Following high-profile catalog sales from Stevie Nicks and Bob Dylan, The Byrds cofounder David Crosby has revealed that he intends to cash out of his own publishing rights because he’s unable to tour amid the pandemic “and streaming stole my record money.”
David Crosby recently unveiled the plans to sell his catalog – and explained the reasons behind the decision – on social media. The 79-year-old Crosby, Stills & Nash cofounder, who is the same age as Bob Dylan, broached the subject when responding to a fan, before elaborating upon this initial message.
“I am selling mine also … I can’t work … and streaming stole my record money,” the two-time Rock and Roll Hall of Fame inductee Crosby stated. “I have a family and a mortgage and I have to take care of them so it’s my only option … I’m sure the others [who have sold their catalogs] feel the same.”
Crosby, who’s released seven albums as a solo artist and contributed to Crosby, Stills & Nash hits such as “Wooden Ships,” then replied to an individual who voiced concern with the sale from a fan’s perspective.
“If we could get paid for records and play Live,” responded David Crosby, “we would not be doing it [.] None of us.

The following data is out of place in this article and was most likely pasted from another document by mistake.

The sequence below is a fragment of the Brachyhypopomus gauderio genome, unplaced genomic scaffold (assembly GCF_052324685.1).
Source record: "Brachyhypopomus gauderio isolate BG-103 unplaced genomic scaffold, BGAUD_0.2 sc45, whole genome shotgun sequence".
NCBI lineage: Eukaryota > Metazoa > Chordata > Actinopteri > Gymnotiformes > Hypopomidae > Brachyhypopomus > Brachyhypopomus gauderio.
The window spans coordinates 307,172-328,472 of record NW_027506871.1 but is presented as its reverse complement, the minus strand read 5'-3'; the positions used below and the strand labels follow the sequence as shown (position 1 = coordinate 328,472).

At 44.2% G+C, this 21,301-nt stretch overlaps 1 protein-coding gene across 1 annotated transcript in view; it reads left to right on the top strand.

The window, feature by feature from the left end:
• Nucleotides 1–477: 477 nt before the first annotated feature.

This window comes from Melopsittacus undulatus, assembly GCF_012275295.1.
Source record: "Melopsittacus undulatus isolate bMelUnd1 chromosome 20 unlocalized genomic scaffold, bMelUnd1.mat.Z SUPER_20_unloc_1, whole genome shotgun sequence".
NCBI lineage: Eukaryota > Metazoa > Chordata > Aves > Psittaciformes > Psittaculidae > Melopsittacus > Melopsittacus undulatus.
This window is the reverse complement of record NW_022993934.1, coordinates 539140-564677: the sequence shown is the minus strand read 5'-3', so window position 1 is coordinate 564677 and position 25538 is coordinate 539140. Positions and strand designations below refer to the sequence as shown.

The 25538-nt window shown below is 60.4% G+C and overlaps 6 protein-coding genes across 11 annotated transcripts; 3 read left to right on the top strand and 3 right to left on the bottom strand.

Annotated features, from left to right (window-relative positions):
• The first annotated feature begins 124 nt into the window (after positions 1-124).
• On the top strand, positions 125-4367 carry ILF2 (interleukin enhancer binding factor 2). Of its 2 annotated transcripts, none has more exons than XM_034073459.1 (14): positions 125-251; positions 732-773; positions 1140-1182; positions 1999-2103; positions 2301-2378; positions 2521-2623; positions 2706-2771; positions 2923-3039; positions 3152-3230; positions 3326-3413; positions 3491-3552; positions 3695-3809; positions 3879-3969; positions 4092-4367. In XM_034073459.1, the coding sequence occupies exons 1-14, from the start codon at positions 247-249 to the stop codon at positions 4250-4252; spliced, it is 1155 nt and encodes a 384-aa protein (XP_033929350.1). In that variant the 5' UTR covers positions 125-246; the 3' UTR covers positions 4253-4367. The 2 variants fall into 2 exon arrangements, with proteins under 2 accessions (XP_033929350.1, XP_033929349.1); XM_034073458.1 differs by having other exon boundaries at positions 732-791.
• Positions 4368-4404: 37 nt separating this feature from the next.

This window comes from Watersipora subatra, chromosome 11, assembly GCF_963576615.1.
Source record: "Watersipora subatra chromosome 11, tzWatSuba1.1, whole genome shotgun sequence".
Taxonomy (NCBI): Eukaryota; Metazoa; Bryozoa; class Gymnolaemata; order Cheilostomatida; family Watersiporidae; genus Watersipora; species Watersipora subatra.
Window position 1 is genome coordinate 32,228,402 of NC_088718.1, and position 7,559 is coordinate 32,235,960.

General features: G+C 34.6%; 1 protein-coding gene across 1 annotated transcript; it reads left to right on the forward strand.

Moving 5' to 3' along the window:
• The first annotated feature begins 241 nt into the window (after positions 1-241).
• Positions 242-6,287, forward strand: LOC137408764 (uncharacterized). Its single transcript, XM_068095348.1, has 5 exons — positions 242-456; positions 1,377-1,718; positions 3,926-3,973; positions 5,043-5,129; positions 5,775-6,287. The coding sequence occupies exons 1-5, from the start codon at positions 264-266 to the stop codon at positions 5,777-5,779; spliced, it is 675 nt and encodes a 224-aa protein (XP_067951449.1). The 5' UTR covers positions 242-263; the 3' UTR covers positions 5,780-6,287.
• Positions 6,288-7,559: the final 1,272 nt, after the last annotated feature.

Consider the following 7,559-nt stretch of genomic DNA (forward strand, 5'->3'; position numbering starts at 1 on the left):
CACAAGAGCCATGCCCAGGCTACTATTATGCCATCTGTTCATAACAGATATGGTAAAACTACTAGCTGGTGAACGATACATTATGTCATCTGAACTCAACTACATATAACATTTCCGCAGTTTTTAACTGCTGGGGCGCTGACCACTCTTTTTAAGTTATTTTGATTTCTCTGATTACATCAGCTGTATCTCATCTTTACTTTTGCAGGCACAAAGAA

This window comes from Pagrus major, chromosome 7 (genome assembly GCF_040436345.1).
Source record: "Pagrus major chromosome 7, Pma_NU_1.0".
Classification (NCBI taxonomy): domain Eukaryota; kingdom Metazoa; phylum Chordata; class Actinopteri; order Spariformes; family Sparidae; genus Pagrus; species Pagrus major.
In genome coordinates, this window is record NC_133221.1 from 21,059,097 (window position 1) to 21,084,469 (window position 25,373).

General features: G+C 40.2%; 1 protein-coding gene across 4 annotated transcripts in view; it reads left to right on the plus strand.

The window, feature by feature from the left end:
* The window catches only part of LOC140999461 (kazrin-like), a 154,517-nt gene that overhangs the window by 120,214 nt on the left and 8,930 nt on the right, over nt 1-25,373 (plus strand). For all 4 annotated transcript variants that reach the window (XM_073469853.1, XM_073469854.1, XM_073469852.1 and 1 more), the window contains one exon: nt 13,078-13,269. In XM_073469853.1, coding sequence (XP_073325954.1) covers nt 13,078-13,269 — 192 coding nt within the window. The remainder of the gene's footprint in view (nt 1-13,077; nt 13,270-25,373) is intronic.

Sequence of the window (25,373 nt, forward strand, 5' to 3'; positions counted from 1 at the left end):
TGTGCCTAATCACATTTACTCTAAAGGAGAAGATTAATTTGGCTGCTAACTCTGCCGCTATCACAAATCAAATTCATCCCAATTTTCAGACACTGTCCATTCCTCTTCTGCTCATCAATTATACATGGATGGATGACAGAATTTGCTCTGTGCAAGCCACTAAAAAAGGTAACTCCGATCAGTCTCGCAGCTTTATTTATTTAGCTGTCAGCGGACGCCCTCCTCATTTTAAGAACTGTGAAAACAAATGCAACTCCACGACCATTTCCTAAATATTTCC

“Streaming does not pay us for records an[d] COVID has shut down all work live ….is that clear enough for you?” Crosby subsequently penned.
A different supporter noted Bob Dylan’s highly active recording and touring schedule and asked whether Crosby would ever cease creating. Besides his and Dylan’s shared age, career length, and interest in selling their catalogs, The Byrds opened their 1965 debut album, Mr. Tambourine Man, with a highly successful rendition of Dylan’s “Mr. Tambourine Man” – one of four Bob Dylan covers on the 12-track effort.
Crosby responded: “Writing still … recording too but seems like I’ve been forcibly retired,” presumably due to the coronavirus crisis as well as the associated health concerns and concert restrictions.
Finally, the Grammy winner (and 10-time nominee) shed light upon the specifics of his financial situation, including by relaying that he’s not “worth millions” and declining to name his asking price for the publishing rights. One Twitter user reiterated that Celebrity Net Worth has valued Crosby at $5 million – a figure that the artist says is “exaggerated” and “also includes the stuff I’m selling.”
In our latest analysis of actual artist royalty statements, we estimated that Spotify pays between $0.003 and $0.005 per stream. That’s not much — even for highly-streamed artists like Crosby.
Last week, a British lawmaker said that multiple artists are hesitant to participate in the government’s ongoing streaming-royalties investigation “because they fear action may be taken against them” if they do so.